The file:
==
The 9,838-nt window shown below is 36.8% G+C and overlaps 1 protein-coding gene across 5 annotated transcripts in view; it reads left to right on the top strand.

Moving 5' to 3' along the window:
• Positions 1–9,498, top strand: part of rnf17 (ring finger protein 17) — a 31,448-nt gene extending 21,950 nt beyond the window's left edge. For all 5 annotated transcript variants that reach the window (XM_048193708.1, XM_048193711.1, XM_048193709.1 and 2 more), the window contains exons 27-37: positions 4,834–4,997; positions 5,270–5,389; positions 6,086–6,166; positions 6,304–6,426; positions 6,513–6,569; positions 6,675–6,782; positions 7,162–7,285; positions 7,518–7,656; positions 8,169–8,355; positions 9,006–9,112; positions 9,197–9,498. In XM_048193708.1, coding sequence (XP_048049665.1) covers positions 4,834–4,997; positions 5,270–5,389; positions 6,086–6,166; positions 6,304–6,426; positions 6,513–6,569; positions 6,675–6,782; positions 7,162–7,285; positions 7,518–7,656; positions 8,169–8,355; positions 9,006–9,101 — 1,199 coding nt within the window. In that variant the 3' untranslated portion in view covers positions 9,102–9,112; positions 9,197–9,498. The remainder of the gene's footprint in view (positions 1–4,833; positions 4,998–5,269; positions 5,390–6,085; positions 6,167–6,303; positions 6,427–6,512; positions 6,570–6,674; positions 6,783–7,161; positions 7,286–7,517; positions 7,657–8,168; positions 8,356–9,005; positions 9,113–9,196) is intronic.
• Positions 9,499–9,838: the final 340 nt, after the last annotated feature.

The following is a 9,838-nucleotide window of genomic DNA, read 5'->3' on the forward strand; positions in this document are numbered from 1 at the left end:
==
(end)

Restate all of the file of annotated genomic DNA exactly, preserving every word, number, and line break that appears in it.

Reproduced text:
The 9,838-nt window shown below is 36.8% G+C and overlaps 1 protein-coding gene across 5 annotated transcripts in view; it reads left to right on the top strand.

Moving 5' to 3' along the window:
• Positions 1–9,498, top strand: part of rnf17 (ring finger protein 17) — a 31,448-nt gene extending 21,950 nt beyond the window's left edge. For all 5 annotated transcript variants that reach the window (XM_048193708.1, XM_048193711.1, XM_048193709.1 and 2 more), the window contains exons 27-37: positions 4,834–4,997; positions 5,270–5,389; positions 6,086–6,166; positions 6,304–6,426; positions 6,513–6,569; positions 6,675–6,782; positions 7,162–7,285; positions 7,518–7,656; positions 8,169–8,355; positions 9,006–9,112; positions 9,197–9,498. In XM_048193708.1, coding sequence (XP_048049665.1) covers positions 4,834–4,997; positions 5,270–5,389; positions 6,086–6,166; positions 6,304–6,426; positions 6,513–6,569; positions 6,675–6,782; positions 7,162–7,285; positions 7,518–7,656; positions 8,169–8,355; positions 9,006–9,101 — 1,199 coding nt within the window. In that variant the 3' untranslated portion in view covers positions 9,102–9,112; positions 9,197–9,498. The remainder of the gene's footprint in view (positions 1–4,833; positions 4,998–5,269; positions 5,390–6,085; positions 6,167–6,303; positions 6,427–6,512; positions 6,570–6,674; positions 6,783–7,161; positions 7,286–7,517; positions 7,657–8,168; positions 8,356–9,005; positions 9,113–9,196) is intronic.
• Positions 9,499–9,838: the final 340 nt, after the last annotated feature.

The following is a 9,838-nucleotide window of genomic DNA, read 5'->3' on the forward strand; positions in this document are numbered from 1 at the left end: